Whether you’ve recently purchased a water softener or are simply looking to optimize an old unit, choosing the best water softener salt is key to ensuring the highest quality of water possible. While it may be tempting to use any type of salt, keep in mind that not all salt is created equal. This is especially important to consider if you are using a system that produces purified water, such as reverse osmosis water or distilled water, as the quality of the salt can impact the final product. At American Home Water and Air, we’ve been installing water softeners in Phoenix for more than 35 years. In this post, we’ll share some of the salt selection tips we’ve picked up over the years. These tips will help you ensure proper water softener function for years to come.
Why Should You Care About Choosing The Best Water Softener Salt?
At American Home Water and Air, we’re pretty excited about HVAC and water treatment equipment. We understand, though, that not everyone finds these topics particularly enthralling.
However, what you should find enthralling is the concept of saving money and ensuring your family remains in good health. These are among the chief benefits of using a water softener. If you know anything about how water softeners work, you’ll know that they simply don’t function without a supply of good salt.
In a nutshell, water softeners facilitate a process known as “ion exchange” that sees calcium and magnesium ions in your water swapped for sodium (salt) ones. These sodium ions come from the salt stored in your water softener’s brine tank. As part of maintaining your water softener, you need to refill this brine tank at least once per month.
With bad (impure) salt, this maintenance step will be complicated by the need for rigorous cleaning of grime that can collect within the brine tank. This grime can also increase the likelihood of salt bridges, solidified layers of salt that make it hard to gauge your brine tank’s levels.
Best Water Softener Salt Reviews: The Different Types
Let’s take a look at the most common types of water softener salt and what applications each variant is best suited for.
As its name would suggest, sea salt is mined from the sea. You’ll occasionally see it referred to as “solar salt” as well due to the manufacturing process. This process involves exposing a pond filled with seawater to sunlight and wind. These elements cause the brine pond to become increasingly concentrated until the salt within forms a solid block containing salt crystals.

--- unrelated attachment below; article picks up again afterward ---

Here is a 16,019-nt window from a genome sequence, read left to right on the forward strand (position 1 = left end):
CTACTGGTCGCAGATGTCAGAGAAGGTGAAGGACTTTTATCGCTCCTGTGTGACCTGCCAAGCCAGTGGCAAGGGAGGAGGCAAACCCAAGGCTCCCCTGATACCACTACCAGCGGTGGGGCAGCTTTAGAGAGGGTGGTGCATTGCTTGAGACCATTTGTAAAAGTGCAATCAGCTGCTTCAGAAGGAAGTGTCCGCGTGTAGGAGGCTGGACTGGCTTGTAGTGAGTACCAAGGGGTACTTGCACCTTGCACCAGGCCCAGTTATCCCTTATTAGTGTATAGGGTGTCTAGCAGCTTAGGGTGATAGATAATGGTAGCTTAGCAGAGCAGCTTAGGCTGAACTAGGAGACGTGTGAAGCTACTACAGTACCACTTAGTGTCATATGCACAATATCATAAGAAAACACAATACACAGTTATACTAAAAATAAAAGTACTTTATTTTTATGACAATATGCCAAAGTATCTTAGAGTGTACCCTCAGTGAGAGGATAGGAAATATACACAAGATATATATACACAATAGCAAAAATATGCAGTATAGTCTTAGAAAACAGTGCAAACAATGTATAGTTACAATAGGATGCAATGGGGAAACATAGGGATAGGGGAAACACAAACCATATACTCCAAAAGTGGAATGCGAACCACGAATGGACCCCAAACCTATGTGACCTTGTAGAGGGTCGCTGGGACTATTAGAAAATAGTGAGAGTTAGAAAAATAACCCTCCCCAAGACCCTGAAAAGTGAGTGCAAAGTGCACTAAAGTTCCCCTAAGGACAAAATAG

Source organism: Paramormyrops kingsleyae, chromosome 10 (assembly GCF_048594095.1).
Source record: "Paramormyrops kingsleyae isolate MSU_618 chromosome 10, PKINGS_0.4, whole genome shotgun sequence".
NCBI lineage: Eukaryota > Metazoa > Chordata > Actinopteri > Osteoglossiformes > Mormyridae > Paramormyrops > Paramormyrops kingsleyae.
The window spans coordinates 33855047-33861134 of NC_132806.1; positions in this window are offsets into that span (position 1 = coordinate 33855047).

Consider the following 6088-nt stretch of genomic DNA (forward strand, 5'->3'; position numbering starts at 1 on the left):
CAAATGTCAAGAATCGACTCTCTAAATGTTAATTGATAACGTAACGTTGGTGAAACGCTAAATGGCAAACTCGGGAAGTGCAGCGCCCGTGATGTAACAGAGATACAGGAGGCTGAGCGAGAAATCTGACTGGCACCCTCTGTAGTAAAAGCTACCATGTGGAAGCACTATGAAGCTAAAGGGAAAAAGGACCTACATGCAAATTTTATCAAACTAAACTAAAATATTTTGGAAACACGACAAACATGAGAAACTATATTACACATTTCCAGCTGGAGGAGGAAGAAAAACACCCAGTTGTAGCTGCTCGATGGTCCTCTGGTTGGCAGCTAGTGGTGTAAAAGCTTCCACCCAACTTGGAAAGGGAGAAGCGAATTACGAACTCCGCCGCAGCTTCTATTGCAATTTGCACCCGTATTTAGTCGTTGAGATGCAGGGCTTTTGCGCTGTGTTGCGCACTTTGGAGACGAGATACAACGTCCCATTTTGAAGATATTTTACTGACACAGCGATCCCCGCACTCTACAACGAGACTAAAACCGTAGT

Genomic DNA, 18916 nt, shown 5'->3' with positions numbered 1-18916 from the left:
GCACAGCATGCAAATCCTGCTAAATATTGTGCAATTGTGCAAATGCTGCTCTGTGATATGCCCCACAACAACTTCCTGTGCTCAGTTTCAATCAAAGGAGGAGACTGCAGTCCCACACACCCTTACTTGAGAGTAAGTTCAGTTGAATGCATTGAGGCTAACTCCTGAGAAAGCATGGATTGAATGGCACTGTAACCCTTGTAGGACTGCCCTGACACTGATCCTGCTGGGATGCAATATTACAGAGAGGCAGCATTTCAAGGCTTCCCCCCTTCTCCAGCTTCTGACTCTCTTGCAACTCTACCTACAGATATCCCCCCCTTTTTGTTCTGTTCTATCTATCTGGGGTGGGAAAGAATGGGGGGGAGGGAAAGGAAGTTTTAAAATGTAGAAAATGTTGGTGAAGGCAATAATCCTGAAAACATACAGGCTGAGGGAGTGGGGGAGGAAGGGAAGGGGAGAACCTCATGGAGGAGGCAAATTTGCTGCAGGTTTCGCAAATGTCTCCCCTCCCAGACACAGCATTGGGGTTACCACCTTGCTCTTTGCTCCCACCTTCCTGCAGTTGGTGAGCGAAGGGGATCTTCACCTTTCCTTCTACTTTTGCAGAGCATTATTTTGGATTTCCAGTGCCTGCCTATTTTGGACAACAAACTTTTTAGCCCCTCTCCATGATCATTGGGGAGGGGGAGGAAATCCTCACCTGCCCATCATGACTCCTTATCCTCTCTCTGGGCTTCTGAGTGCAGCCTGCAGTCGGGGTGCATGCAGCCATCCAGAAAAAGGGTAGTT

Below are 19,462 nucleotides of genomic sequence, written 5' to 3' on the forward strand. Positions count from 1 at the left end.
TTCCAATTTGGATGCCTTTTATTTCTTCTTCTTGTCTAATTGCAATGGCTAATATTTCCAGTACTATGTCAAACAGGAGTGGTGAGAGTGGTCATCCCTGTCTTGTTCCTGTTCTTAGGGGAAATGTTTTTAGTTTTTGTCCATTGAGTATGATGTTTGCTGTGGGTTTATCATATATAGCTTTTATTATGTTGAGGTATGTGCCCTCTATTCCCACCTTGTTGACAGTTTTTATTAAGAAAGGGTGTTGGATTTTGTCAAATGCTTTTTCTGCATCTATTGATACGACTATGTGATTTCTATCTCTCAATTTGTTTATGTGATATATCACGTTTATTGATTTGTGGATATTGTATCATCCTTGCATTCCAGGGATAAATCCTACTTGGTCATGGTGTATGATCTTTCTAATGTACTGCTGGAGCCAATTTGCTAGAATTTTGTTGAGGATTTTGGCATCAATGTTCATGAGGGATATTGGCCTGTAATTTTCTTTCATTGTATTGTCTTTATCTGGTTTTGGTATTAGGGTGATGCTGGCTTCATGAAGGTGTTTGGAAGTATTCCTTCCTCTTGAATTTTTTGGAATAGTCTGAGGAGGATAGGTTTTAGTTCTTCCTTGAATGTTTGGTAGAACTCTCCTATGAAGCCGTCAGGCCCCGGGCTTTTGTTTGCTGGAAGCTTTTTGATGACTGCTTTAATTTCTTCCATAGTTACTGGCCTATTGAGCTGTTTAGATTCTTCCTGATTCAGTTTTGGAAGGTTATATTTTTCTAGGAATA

Sea salt is cheaper and more widely available than some other options. It’s also purer than rock salt, which can decrease the likelihood of salt bridges.
While sea salt is cleaner than rock salt, it’s not the cleanest option out there. Quality (specifically purity) can vary from product to product, making finding the best salt to use in your water softener a challenge.
Rock salt is mined from prehistoric deposits underground. These deposits have built up over thousands of years, which is actually the source of a major flaw associated with using rock salt in your water softener (more on this shortly).
As with sea salt, rock salt can be very easily found in stores. Some water softener sellers even carry rock salt and can deliver it to customers’ homes upon request. Given how common it is, rock salt is fairly affordable.
Rock salt is typically the least pure option when it comes to water softener pellets. Unless it comes from a particularly pure mine, rock salt almost invariably contains other minerals that can clog up your brine tank and cause the formation of salt bridges.
This isn’t necessarily insurmountable — as long as you’re aware that you need to spend some extra time maintaining your water softener should you decide to use rock salt.
Depending on how environmentally conscious you are, you may share some of the concerns environmental activists have raised about salt mining (namely that it causes contamination of ecosystems and formation of sinkholes).
While potassium chloride pellets are colloquially referred to as the “non-salt” option, technically speaking they are a type of salt. Food manufacturers even use it as a sodium substitute since it tastes roughly like the table salt most people are used to.
As we explored in this article, many people use potassium chloride in their water softeners because they are afraid that regular sodium pellets will adversely impact their health. After all, ions from whatever is in your brine tank will seep into your water supply as part of the softening process.
Using potassium chloride can be beneficial for people with specific health conditions that require micromanagement of their sodium intake. For most healthy people, however, the amount of sodium that salt introduces to your water is negligible, as confirmed by several health authorities (see the link above to our detailed article on this topic).
Potassium chloride can best be described as a water conditioner rather than a true softener. It crystallizes the mineral concentrations in your water rather than removing it. This will still prevent hard water from forming scale in your pipes and appliances but many experts don’t consider it to be as effective as true softening, which involves the ion swap process mentioned earlier.
Potassium chloride also costs more than other types of softener salt, which means you’re paying an excessive amount while getting inferior performance.
What Is The Best Water Softener Salt? Evaporated Salt
Many water softener manufacturers consider evaporated salt pellets to be the best choice. These are pellets that have been distilled down to as much as 99.99% pure salt. One of the methods for doing this involves forcing water into underground salt deposits. The salt gets pumped back up where it is treated with heat and vacuum equipment.
Because evaporated salt is so pure, using it results in less stringent brine tank maintenance requirements. The salt won’t get mushy or form salt bridges as easily as other, more impure types.